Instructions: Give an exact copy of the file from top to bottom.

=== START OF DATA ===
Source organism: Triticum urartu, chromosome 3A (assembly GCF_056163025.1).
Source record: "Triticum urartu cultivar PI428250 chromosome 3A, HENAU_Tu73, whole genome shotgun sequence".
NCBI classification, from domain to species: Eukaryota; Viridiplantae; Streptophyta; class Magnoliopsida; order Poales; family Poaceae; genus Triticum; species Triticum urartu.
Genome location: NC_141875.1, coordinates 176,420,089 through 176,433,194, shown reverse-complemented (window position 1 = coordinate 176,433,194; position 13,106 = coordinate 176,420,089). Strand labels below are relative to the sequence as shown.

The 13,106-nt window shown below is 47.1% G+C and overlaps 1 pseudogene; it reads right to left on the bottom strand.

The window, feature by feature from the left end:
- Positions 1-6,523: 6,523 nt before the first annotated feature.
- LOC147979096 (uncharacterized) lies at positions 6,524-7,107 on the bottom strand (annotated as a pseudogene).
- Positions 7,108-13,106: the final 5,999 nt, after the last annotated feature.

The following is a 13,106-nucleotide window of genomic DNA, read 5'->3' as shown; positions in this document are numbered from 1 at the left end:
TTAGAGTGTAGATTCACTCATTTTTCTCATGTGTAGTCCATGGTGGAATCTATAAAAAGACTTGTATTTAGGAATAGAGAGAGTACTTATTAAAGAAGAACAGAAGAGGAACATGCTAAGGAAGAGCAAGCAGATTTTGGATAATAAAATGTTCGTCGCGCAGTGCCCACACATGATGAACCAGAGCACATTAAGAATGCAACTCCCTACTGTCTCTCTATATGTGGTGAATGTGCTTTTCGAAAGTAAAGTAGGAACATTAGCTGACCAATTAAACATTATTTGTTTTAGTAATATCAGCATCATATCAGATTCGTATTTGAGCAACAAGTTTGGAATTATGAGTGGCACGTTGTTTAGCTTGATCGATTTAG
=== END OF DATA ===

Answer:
Source organism: Triticum urartu, chromosome 3A (assembly GCF_056163025.1).
Source record: "Triticum urartu cultivar PI428250 chromosome 3A, HENAU_Tu73, whole genome shotgun sequence".
NCBI classification, from domain to species: Eukaryota; Viridiplantae; Streptophyta; class Magnoliopsida; order Poales; family Poaceae; genus Triticum; species Triticum urartu.
Genome location: NC_141875.1, coordinates 176,420,089 through 176,433,194, shown reverse-complemented (window position 1 = coordinate 176,433,194; position 13,106 = coordinate 176,420,089). Strand labels below are relative to the sequence as shown.

The 13,106-nt window shown below is 47.1% G+C and overlaps 1 pseudogene; it reads right to left on the bottom strand.

The window, feature by feature from the left end:
- Positions 1-6,523: 6,523 nt before the first annotated feature.
- LOC147979096 (uncharacterized) lies at positions 6,524-7,107 on the bottom strand (annotated as a pseudogene).
- Positions 7,108-13,106: the final 5,999 nt, after the last annotated feature.

The following is a 13,106-nucleotide window of genomic DNA, read 5'->3' as shown; positions in this document are numbered from 1 at the left end:
TTAGAGTGTAGATTCACTCATTTTTCTCATGTGTAGTCCATGGTGGAATCTATAAAAAGACTTGTATTTAGGAATAGAGAGAGTACTTATTAAAGAAGAACAGAAGAGGAACATGCTAAGGAAGAGCAAGCAGATTTTGGATAATAAAATGTTCGTCGCGCAGTGCCCACACATGATGAACCAGAGCACATTAAGAATGCAACTCCCTACTGTCTCTCTATATGTGGTGAATGTGCTTTTCGAAAGTAAAGTAGGAACATTAGCTGACCAATTAAACATTATTTGTTTTAGTAATATCAGCATCATATCAGATTCGTATTTGAGCAACAAGTTTGGAATTATGAGTGGCACGTTGTTTAGCTTGATCGATTTAG